MBTI: Weaknesses and Opposites- SJ and NF


We’ve all got’em, and we all hate’em. No matter who you are, whatever your weakness is, it’s embarrassing (or at least it should be), and it’ll never fully go away no matter how much you’d like to think it’s not an issue.

But a major misconception about our weaknesses for many is that they’re problems others have to deal with as a result of not being able to “handle” us. We like to think that the annoying ways we externalize our problems are a lot more uh, badass than they actually are.

Well, I’m here to tell you- that ain’t the case, kids.

Let’s use Walter White of Breaking Bad, for example. White, an INTJ, forces his function of Se at the beginning of the show by only doing what’s helpful in the moment, something that’s unnatural to his type. An ISTJ could perform Walt’s routine regularly and may or may not find something wrong with it but Walt is clearly unhappy in this lifestyle but continues to let it play out.

Until he discovers he has cancer.

"Use me as an example kids. A great example of a terrible human being."

“Use me as an example kids. A great example of a terrible human being.”

He then creates his Heisenberg persona and becomes the biggest and one of the most dangerous men in the southwest, if not even further than that. He certainly lives up to the “Mastermind” namesake, even though he’s doing terrible things with his money and power.

So while he was living a decent life in the beginning, what he was doing was unnatural to his type; no plans, no creativity, no future past what his wife mapped out for him that day. But as Heisenberg, he was using all of his natural gifts but in an immoral way.

"Have you seen me? Walter Wh- I mean, uh, Heisenberg. Yeah. That's it."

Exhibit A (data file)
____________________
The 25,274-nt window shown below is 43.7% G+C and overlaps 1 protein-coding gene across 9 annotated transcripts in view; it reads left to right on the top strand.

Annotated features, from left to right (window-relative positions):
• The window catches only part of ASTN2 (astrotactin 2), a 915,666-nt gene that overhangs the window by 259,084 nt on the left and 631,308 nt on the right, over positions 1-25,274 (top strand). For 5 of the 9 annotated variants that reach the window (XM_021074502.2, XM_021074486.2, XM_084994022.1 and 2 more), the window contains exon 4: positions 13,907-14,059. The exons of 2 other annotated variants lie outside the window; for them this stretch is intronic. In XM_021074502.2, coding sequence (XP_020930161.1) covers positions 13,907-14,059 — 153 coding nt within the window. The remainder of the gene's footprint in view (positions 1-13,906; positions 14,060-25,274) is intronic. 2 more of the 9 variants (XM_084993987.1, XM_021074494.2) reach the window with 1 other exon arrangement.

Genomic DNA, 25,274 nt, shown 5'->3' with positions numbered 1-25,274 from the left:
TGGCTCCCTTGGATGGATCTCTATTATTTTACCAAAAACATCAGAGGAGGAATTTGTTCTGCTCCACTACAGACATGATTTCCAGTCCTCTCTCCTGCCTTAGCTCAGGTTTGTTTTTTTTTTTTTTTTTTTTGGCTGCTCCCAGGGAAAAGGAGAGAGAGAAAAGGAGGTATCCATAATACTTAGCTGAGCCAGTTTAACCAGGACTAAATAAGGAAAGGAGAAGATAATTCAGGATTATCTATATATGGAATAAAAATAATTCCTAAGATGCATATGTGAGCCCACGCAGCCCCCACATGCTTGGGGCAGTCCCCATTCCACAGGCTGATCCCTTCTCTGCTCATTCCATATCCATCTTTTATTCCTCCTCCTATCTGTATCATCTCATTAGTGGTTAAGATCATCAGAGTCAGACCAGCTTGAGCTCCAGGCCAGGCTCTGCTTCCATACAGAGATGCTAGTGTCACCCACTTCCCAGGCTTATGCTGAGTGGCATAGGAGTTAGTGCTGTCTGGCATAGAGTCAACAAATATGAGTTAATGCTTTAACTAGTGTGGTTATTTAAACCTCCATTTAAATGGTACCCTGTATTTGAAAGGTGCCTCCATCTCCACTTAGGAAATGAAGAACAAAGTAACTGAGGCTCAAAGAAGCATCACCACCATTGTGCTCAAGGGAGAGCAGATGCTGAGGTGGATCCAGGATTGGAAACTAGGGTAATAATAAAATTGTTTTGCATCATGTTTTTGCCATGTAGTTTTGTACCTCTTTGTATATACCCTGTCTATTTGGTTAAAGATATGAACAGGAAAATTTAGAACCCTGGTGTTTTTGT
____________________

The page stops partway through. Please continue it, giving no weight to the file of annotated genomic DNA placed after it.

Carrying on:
“Have you seen me? Walter Wh- I mean, uh, Heisenberg. Yeah. That’s it.”

See the difference? It’s not natural to kill for power or money but doing so doesn’t mean that one is in a stressed state, as we’re talking about today.

What we do not do in our weakened state is revert to an “evil” version of our opposite’s head functions. Keep in mind, these are our weak points and weak points don’t mean borrowing someone else’ strong point. For example, when an INTJ is stressed, they will not use Se wisely as an ESFP could do in their healthy state, but rather poorly; they are stressed, after all.

These below are what you do when you’re stressing your inferior function.

"'Where does it hurt?' Oh, I don't know, doc- maybe where all the tiny people are playing and working."

“‘Where does it hurt?’ Oh, I don’t know, doc- maybe where all the tiny people are playing and working.”

ISTJ- Forced Function: Extroverted Intuition

While normally logical, level headed and precise in their areas of expertise, the ISTJ in a stressed state only sees all of the ways things can go wrong. They can find no answer that satisfies them because once they’ve become this way, they only see the endless possibilities in whatever given situation.

While that would be a positive for dominant Ne types, this is not the ISTJ strong suit and they only see the possibilities for the negative. Normally, they’re inclined to size up a problem, compare it with what they already know, and narrow down to a solution due to dominant Introverted Sensing.

ESFJ- Forced Function: Introverted Thinking

As a dominant Fe user, the ESFJ will generally care for those around them and people in general, but stressing their inferior function of Ti will have the ESFJ deconstructing the world around them in a way that leaves no room for anything positive and everyone is evil. The good they usually see is now filled people they can’t trust. This may lead to them thinking the changing of others behavior is what would solve their problem.

Of course that’s not the truth, but stressing their Ti function will cause their minds to go into overdrive when it’s usually their feelings that do all the work. Not emotions necessarily, but feelings.


ESTJ- Forced Function: Introverted Feeling